This is a worldwide premiere, carried out by French researchers from Clinatec, a biomedical research center attached to the Atomic Energy and Alternative Energies Commission (CEA), Grenoble-Alpes University Hospital, Inserm and the University of Applied Sciences of University Grenoble-Alpes.
In September 2019, a quadraplegic since a fall four years ago, managed to control the movements of an exoskeleton - a kind of motorized armour.
The prototype, which is the result of ten years of research by several teams, relies on electrodes implanted in the skull, which capture the signals sent by the brain and translate them into motor movements.
Exoskeletons are literally mechanical structures that replicate the human skeleton. In recent years, the military and medical bodies have been strong supporters of exoskeletons, seeing them as solutions for a superhuman future with reinforced soldiers reinforced disabled individuals regaining the ability to walk or lift objects independently.
Already in May 2018, at VivaTech, the President of the French Republic Emmanuel Macron had attended a live demonstration of the startup Wandercraft.
Founded in 2012, the startup employs 35 passionate engineers specialized in robotics and mechatronics to develop an exoskeleton capable of allowing people to wal independently. Tested on ten paraplegic patients in a rehabilitation center, this exoskeleton could soon be taking his first steps in real life.
Wandercraft is a kin to other startups such as ReWalk (Israel), Rex Bionics (United Kingdom), Cyberdyne (Japan), Indego, Ekso Bionics (United States) or Twiice, a Swiss startup that was also exhibiting at VivaTech in 2019.
Twiice is the "childhood dream" of Tristan Vouga, who is passionate about exoskeletons. With a PhD from the LSRO, the Laboratory of Robotic Systems of the Ecole Polytechnique de Lausanne, the young Swiss has been working with his team on this device since 2016. Unlike other exoskeletons, Twiice adapts to each person's morphology and disability, making it both powerful and comfortable for users. Silke Pan, a championpara-cyclist, has been testing the exoskeleton several times a week since 2016. She told her story and did a demonstration of the exoskeleton in the Mobility Park by Engie and on the Discovery Stage by EDF last year at VivaTech.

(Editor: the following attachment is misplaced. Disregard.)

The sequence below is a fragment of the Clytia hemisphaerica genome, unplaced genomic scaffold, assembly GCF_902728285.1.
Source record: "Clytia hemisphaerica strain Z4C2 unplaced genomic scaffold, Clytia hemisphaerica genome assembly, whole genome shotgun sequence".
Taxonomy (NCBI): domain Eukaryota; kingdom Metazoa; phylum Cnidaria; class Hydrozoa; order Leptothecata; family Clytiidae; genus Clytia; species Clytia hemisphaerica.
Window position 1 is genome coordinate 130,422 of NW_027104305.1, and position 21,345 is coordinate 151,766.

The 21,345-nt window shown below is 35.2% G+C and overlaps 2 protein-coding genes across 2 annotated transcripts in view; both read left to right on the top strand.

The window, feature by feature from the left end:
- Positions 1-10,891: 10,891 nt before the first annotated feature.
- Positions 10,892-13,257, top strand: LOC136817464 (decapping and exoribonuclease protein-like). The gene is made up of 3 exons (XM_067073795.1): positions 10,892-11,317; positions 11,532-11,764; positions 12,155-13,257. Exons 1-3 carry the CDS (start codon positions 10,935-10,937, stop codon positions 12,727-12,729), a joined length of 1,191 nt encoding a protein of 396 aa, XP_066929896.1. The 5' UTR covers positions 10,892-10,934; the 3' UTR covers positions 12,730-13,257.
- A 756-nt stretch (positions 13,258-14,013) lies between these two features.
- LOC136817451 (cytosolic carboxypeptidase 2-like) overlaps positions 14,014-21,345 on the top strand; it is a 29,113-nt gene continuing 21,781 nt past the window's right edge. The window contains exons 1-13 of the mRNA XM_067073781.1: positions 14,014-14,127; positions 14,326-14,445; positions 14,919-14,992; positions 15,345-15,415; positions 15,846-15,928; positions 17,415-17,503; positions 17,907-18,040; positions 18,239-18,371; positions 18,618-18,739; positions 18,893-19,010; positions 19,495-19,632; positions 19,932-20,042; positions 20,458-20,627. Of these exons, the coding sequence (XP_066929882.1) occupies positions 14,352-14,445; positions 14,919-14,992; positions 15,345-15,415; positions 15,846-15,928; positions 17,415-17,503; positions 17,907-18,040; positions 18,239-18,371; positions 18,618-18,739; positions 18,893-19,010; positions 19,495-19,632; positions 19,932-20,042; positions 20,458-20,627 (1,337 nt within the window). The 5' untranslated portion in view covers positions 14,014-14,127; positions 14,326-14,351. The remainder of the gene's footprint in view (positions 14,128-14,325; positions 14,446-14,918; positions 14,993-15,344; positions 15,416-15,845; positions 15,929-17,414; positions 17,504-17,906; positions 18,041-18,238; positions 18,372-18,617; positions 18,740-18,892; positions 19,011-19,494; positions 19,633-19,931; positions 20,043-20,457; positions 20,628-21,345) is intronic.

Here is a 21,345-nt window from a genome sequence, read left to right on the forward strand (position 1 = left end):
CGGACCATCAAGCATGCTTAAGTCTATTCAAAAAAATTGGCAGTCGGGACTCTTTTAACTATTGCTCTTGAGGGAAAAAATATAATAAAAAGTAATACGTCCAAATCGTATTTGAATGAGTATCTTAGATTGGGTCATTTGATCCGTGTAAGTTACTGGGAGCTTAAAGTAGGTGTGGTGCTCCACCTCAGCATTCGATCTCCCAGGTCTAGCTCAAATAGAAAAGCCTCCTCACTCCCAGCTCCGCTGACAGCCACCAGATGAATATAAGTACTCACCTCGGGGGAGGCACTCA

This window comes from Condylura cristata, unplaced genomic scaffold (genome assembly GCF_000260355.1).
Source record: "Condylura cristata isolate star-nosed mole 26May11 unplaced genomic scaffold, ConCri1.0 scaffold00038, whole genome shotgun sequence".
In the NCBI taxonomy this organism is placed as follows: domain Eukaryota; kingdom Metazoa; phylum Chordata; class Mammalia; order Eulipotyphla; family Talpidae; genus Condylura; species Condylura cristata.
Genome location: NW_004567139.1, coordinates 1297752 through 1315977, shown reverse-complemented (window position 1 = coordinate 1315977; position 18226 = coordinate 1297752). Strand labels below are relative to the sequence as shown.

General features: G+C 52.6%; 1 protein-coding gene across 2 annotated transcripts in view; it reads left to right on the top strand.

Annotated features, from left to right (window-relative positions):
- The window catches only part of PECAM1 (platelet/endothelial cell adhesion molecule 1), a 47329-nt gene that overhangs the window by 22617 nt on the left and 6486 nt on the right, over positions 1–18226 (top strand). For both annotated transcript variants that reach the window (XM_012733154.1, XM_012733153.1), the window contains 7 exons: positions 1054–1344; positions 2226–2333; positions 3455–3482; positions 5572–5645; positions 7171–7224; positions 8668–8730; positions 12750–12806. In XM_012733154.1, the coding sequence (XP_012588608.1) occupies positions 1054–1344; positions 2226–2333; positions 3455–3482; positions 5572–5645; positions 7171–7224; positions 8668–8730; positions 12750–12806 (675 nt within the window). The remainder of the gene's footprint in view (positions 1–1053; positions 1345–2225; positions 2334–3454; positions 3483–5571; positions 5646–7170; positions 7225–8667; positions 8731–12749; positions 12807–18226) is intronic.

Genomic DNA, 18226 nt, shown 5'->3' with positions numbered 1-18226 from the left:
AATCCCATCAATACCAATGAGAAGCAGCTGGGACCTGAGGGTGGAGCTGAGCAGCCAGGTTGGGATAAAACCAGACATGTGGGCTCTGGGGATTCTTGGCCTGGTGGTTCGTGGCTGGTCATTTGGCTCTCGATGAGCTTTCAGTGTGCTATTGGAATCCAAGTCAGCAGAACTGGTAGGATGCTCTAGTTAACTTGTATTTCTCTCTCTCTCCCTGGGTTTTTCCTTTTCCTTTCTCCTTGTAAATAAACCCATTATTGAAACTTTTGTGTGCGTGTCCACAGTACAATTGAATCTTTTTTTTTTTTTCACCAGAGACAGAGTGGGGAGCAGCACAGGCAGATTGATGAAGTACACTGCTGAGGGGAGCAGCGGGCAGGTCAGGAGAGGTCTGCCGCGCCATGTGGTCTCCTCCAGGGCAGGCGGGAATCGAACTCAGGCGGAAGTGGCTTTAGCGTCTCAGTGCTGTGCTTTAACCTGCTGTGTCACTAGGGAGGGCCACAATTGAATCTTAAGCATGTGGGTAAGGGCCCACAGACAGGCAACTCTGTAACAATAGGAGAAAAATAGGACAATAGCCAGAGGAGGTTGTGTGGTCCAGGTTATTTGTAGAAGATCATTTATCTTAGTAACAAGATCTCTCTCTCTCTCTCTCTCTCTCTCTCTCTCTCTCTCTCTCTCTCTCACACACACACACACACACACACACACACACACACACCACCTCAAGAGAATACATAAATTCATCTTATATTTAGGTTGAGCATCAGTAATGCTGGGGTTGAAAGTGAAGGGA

Meanwhile, in more and more factories, other exoskeletons are helping workers carry heavy loads more easily and thus, maintaining their health. Among them is the French company Exhauss, which has been producing a range of heavy-lifting exoskeletons since 2013. Exhibiting last year in the Discovery Zone by VivaTech, Exhauss presented its newest model, XX XX.
More surprisingly, exoskeletons could also represent great progress for ... the military. As the Minister of the Armed Forces Florence Parly reminded us at VivaTech last year, in front of the innovations presented by the Ministry of Defense, the future of an augmented military is also being considered. Exoskeletons could assist the soldier in difficult situations, to give them extra strength in times of lack of sleep, cold or exhaustion.
Thus, rather than a future where robots would replace mankind, we see an optimistic future emerging where the machine, thanks to the exoskeleton, comes to help the (super)man.